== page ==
This is an unusual DIY furniture project because you’ll actually have to come back next year to see the real “after”. I’ve joked about being the slooooowest amateur decorator and DIYer out there, but this project should fully and officially solidify that title for me.
Okay, technically this DIY outdoor wood bench – with its awesome welded H legs – is finished. You can sit on it, place a drink on it, stand up and salsa dance on it (it’s sturdy enough, I promise), but I left the wood bare because I want to see how it weathers. That means that, right now, it’s just plain, unfinished cedar, but hopefully next spring it will be a beautiful, driftwood-eqsue grey!
This humble DIY bench – and its long, greying process – is actually serving an important purpose. One that might save us from making a mistake that costs tens of thousands of dollars.
Remember how I shared my tentative plans for the lakehouse exterior? Next spring we plan to replace our mismatched pine and vinyl siding with DIY cedar wood siding, which we hope will grey beautifully for that perfect, coastal vibe. After spotting a copper-painted metal roof in town, I’m kind of envisioning that paired with the driftwood-grey wood siding but it’s such a huge, scary, expensive decision! I’m so nervous about DIYing our own siding – that feels major – and buying a new metal roof is such a huge expense. The wood we can always paint, so I’m slightly less nervous about that decision (although doing our own siding still feels intimidating!), but the copper roof we’d be stuck with forever. I need something to help me make up my mind – a visual aid.
We decided to make this simple bench, with an untreated cedar wood top and welded H legs (painted the same copper hue we painted our DIY welded fire pit) as a trial run. We’re also building a new front step with the same idea, so we’ll have two pieces of outdoor furniture I’ll see every day, from now until spring, with untreated cedar paired with copper, so I can assess whether I actually like the wood once it’s weathered plus I can make sure I’m committed enough to copper to sign up for a 50 year roof!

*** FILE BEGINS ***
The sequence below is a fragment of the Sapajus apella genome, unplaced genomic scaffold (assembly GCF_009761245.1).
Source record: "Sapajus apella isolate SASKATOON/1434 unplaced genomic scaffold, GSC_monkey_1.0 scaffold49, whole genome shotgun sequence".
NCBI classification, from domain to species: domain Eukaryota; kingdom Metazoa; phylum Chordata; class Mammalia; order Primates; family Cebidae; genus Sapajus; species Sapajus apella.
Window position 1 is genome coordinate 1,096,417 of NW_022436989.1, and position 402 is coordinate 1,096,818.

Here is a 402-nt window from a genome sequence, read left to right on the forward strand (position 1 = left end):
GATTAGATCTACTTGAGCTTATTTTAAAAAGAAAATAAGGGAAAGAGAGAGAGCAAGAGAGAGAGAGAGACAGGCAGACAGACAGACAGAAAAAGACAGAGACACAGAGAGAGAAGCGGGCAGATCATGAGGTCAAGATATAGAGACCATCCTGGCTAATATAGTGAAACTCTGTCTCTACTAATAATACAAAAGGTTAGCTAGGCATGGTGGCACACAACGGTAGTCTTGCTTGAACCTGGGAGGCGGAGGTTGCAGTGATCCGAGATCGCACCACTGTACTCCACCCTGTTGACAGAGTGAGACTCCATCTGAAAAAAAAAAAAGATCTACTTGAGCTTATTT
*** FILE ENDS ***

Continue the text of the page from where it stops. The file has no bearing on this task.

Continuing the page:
We needed a new front step anyway and a bench will be such a practical piece. We’re still working on that front step, but here’s how we made this modern welded bench!
Note: if you’re not into welding, you can also just buy similar H-legs (or these super chunky X-base legs) and add your own DIY top! These welded legs, at only $80 or so, are the least expensive ones I’ve seen. I also linked some similar benches you can straight up buy, at the bottom of this post.
- 4.5″ Angle Grinder
- Grinding Disk
- Flapper Disk
- Cutting Disk
- Steel Flat Bar (we used 3″ width)
- Welding Magnets
- Steel Step Drill Bit
- Flux Core Wire Feed Welder
- Rust-Oleum Spray Paint Copper
- Untreated cedar 2×4’s, two 8′ lengths
For the base we used 3″ wide steel flat bar, which was something new for us because we almost always work with square metal tubing. (You know you’re an avid DIYer when you have “go-to” metal, haha).
For the top, we actually used home improvement store lumber, which we never
use for furniture. It’s intended for building, so it’s really not the
right quality for furniture and it irks me when I see people use plywood
with biscuits or really warped lumber for DIY home decor projects. Don’t expect quality furniture from builder’s grade wood! We always head
to a lumber yard with materials designed for woodworkers – that’s where
I score my fancy walnut plywood too. But for this project, we wanted to
keep costs down and try using the kind of wood we’d actually use for the